“The Incest Plot” in John Banville’s Ancient Light
Keywords:John Banville, Ancient Light, Incest Plot, Women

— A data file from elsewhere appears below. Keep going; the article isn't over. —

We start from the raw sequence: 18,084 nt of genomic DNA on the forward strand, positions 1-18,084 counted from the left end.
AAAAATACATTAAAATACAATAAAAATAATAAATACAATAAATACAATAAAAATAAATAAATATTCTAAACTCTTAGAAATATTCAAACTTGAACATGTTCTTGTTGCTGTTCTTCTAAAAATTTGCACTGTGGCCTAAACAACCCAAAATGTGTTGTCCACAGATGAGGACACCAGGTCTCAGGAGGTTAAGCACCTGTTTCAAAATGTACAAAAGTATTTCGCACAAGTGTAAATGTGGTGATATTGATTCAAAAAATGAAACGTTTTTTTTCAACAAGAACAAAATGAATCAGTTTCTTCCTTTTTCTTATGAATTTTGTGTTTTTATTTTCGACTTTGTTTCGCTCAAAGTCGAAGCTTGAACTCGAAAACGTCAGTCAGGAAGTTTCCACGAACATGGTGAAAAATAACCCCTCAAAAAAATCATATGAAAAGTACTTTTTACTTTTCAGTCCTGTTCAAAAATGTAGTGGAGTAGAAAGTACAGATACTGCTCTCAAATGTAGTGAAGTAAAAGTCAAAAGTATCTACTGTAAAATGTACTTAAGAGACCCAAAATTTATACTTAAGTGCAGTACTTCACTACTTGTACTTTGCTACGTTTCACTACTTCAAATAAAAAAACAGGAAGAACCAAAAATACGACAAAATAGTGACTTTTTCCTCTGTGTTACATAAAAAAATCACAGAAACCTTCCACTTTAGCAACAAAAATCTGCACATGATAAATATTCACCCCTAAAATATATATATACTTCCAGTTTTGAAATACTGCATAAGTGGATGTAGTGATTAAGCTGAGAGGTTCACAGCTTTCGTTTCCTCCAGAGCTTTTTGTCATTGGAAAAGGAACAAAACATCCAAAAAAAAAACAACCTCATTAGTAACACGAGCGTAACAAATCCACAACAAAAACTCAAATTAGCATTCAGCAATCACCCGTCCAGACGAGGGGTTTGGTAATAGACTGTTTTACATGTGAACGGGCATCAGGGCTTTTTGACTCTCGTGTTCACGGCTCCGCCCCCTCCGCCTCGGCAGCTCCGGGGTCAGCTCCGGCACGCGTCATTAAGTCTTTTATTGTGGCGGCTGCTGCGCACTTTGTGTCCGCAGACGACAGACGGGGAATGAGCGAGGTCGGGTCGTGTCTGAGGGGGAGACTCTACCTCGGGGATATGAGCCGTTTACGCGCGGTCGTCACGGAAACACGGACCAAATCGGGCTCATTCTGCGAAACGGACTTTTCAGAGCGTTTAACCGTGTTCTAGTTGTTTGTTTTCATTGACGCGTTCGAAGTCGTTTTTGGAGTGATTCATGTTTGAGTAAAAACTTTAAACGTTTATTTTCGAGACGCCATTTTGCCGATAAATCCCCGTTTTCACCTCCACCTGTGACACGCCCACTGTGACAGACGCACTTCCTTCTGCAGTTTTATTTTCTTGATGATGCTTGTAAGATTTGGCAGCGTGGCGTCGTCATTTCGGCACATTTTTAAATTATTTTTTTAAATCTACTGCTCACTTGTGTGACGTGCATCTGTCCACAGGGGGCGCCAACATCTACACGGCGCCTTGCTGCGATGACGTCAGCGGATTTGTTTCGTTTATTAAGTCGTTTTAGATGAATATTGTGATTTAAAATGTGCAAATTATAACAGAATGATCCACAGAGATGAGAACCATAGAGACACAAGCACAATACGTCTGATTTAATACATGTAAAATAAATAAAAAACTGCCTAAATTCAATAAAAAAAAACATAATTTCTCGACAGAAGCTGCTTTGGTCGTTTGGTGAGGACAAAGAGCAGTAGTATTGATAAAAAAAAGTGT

Ancient Light (2012), the third and (to date) final book in the Alexander and Cass Cleave series by John Banville, is a text in which characters who died in the previous books are recycled and brought back as roles in a film, played by characters whose characterisation itself blurs with the roles they are playing. Banville’s established preoccupation with returning to the past and retracing old ground takes on an intriguingly excessive dimension in this novel. Ancient Light presents a heightened version of what Neil Murphy has referred to as an “interlocked intertextual Banvillean world” (86). This article will examine the book using Stephanie Insley Hershinow’s ideas around “the incest plot.” She calls this structure a “model of tautological self-enclosure – the embrace of self-sameness, repetition, even redundancy, over change” (150). My claim is that the novel’s very infrastructure is one of “tautological self-enclosure.” The features of “self-sameness, repetition [and] redundancy” are inescapable in this novel, and the “change” conventionally offered by third books in trilogies is simply not to be encountered in Banville’s relentlessly self-referential third instalment. In her discussion of incest as form, Hershinow contends that “highlighting form is the only way to see the ways that incest exceeds its literal manifestations” (156). She further suggests that incest “is a way for the novel to explore the minimal amount of difference required for narrative to continue to function as such, to experiment with narrative minimalism” (ibid.). The plot structure, as well as a more literal interpretation of ‘incest’ will be mined, given that the narrator’s desire for his dead daughter Cass is the primary animating force behind the narrative.
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